Scots throw out an incredible £41m worth of recycling a year with local authorities only recouping a fraction of the value of the waste.
Scots throw out an incredible £41 million worth of recycling a year, with local authorities only recouping a fraction of the value of the waste.
Major work is now ongoing to build a recycling system that not only draws maximum value from the material but creates new jobs and businesses by reprocessing the waste in this country.
Much of Scotland’s recycling goes to England, Europe and as far afield as China to be turned into new materials.
As a result, local authorities miss out on revenue with wider economic benefits, such as employment, also lost to other countries.
Iain Gulland, chief executive of Zero Waste Scotland, said that local authorities only accrued around 28 per cent of the value of recycling put out for collection by Scottish households and businesses.
Mr Gulland said: “There is a value in this material and what we need to look at is how all councils and the public purse retrieves as much of that value as possible.
“As well as the environmental drivers, there is a huge economic imperative to do more recycling.
“In Scotland, we need to look at how we can extract more value from recycling and create a more consistent supply of material so that we can look at opportunities for reprocessing in Scotland.
“The bulk of recycling is exported from Scotland, mostly down south, some into mainland Europe and also further afield.
“As well as the said value there is also a huge opportunity for employment in Scotland if we could reprocess it here.”
Mr Gulland said that for every one job in collection of recycling, eight jobs were required to reprocess it.
Reprocessing opportunities in Scotland are currently limited. They include two glass processors, one in Alloa and the other in Irvine, which currently take clear glass and turn it into new bottles, predominantly for the whisky industry.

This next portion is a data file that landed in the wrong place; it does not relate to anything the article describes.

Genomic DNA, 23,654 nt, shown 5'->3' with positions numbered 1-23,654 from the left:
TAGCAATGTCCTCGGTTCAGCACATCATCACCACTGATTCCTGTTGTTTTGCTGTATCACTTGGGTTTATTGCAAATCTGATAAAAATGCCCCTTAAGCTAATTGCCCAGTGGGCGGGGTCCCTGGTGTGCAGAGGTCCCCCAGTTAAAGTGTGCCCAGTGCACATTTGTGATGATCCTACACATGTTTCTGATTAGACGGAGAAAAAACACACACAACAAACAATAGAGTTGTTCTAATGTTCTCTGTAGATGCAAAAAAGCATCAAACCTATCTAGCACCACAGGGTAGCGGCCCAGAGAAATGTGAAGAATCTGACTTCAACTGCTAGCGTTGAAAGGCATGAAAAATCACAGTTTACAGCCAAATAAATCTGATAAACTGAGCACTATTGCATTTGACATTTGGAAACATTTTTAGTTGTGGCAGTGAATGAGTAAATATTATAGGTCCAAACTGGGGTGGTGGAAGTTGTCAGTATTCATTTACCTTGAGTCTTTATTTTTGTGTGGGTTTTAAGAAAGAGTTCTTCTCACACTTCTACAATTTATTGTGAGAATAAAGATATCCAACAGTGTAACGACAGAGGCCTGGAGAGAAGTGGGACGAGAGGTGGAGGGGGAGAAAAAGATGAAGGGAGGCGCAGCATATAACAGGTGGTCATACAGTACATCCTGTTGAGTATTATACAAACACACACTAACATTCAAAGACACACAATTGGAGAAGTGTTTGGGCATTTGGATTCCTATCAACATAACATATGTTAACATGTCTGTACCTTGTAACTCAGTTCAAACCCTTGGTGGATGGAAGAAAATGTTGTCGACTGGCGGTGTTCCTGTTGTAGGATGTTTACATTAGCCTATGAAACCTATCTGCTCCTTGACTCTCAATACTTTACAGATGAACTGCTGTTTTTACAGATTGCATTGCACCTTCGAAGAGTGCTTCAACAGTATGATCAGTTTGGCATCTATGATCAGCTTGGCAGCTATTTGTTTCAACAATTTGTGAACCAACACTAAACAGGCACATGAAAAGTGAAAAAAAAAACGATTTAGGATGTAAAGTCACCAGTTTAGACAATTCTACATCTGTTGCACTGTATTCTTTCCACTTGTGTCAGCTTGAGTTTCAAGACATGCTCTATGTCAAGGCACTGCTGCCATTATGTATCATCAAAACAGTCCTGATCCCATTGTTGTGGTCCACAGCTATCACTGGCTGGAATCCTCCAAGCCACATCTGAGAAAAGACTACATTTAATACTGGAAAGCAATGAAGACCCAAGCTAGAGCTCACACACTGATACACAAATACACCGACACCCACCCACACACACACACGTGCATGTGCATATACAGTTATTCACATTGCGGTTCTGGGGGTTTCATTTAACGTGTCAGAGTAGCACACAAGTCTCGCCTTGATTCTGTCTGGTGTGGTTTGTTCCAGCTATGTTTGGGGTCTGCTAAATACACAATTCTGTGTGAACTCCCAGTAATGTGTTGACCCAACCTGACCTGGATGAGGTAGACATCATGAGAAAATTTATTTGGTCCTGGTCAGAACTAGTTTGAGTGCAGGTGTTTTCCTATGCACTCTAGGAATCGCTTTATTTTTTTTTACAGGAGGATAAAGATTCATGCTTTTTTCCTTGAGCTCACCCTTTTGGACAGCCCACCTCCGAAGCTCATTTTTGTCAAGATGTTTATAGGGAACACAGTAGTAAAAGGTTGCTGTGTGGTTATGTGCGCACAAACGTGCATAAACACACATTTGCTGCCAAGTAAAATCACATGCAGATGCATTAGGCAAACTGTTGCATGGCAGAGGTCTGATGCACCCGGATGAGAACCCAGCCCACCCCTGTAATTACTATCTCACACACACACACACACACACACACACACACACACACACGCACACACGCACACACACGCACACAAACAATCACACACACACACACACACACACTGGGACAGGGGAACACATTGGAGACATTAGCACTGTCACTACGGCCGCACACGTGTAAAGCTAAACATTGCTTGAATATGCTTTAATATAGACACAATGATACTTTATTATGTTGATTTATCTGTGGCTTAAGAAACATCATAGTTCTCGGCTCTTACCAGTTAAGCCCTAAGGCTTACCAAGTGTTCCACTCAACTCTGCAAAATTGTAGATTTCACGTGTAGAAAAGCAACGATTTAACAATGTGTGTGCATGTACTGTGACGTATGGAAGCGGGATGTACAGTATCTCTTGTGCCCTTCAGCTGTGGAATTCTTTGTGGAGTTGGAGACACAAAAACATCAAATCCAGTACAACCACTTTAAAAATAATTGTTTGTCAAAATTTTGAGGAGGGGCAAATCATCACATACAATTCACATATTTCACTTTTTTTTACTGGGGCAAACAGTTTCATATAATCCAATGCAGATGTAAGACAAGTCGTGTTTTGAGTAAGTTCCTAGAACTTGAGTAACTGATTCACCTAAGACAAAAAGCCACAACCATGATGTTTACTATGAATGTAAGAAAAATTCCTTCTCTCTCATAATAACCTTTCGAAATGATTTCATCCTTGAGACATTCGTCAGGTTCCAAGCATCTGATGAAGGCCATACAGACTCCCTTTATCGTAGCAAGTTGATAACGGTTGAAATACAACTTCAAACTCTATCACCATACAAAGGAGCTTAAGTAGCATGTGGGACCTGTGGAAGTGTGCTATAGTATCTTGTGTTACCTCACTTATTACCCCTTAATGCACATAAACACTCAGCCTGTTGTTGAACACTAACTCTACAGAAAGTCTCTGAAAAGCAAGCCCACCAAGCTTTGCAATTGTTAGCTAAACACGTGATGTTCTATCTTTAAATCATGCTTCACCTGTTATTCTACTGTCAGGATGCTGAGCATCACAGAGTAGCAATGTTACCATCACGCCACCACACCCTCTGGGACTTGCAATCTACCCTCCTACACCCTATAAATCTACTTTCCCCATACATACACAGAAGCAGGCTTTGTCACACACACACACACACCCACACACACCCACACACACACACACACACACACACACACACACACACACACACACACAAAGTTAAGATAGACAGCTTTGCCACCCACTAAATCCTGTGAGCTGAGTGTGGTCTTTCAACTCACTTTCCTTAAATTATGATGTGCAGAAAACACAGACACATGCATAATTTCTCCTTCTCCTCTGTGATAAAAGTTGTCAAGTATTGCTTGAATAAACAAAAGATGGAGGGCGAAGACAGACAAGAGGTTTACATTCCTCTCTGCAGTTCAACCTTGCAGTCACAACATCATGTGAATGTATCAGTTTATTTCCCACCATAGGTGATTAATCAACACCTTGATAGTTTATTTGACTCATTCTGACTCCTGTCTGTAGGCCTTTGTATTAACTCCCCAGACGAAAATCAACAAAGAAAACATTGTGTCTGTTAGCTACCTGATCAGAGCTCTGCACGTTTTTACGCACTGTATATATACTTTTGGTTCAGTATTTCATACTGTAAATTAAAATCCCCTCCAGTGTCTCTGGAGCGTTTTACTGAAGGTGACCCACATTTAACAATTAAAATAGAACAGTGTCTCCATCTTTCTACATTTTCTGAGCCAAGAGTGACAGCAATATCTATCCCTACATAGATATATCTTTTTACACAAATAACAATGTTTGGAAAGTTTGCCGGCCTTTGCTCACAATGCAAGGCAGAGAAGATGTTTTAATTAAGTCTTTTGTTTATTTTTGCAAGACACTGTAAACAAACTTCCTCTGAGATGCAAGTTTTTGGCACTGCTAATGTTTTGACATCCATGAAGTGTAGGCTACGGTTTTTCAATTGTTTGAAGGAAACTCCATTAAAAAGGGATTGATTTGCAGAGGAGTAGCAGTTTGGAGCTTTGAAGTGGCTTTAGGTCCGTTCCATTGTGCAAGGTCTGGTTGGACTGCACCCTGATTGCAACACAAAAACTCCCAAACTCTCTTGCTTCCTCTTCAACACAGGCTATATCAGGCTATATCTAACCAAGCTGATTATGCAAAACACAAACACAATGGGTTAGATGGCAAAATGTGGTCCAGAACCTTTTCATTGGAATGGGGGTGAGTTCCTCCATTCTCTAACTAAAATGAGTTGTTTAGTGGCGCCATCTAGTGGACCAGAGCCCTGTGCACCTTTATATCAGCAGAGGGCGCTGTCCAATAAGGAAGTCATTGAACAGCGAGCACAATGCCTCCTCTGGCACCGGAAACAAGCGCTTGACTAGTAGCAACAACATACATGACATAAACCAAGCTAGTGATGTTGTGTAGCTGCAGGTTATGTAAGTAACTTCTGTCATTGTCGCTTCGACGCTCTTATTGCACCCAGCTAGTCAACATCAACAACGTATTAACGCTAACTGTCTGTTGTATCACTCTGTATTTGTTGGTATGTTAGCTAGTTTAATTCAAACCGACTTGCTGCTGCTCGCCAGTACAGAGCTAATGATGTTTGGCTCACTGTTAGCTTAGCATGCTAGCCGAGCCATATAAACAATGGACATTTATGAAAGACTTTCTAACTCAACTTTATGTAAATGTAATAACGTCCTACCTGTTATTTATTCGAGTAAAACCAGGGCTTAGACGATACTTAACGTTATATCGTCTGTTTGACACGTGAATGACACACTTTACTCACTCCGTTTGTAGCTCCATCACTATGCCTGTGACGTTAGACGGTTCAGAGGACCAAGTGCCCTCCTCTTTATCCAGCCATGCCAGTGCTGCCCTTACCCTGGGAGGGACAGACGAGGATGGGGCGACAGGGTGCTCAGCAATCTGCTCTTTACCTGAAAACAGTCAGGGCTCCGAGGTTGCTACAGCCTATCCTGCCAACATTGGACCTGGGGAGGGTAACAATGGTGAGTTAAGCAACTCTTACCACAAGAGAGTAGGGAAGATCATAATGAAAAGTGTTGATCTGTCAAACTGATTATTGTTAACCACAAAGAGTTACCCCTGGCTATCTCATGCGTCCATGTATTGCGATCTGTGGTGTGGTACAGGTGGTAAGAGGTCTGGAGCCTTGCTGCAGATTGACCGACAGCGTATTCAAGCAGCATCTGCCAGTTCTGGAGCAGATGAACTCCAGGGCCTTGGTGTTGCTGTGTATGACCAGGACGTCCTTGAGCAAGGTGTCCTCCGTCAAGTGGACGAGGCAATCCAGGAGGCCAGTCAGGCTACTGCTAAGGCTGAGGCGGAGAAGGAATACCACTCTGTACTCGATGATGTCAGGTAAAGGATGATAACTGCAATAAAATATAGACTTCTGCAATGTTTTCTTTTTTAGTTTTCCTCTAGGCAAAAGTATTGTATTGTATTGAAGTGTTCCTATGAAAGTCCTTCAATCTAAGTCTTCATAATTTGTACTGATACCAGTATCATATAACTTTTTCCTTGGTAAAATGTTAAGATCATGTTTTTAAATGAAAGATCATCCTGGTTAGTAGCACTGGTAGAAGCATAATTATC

While no paper mills exist in Scotland, Mr Gulland says it may be preferable to create a cardboard processing plant given the rise in packaging for online deliveries and the drop in the use of newsprint.
He added: “Recycling is obviously good for the environment but if we do something more productive in Scotland in the way we handle our recycling, there is potentially a huge value to the economy.”
Separate figures obtained under Freedom of Information show that Scotland’s local authorities only sold around £3.5m worth of recycling on the open market last year.
Some councils, such as Aberdeen City and South Lanarkshire, raised no revenue at all from the material, with its value absorbed into various contracts for sorting and transporting the recycling for reprocessing.
Western Isles made a loss on its recycling collection given the high transportation costs involved.
Meanwhile, Scotland’s largest local authority – Glasgow City Council – raised £821,247 from the sale of recycled material collected from households and businesses.
Local authorities in Scotland continue to pay around £100m a year in landfill tax bills.
Last December, the Scottish Government and the Confederation of Scottish Local Authorities (COSLA) signed a new charter to bring some consistency to recycling systems across 32 local authorities and help improve the quality of recycling.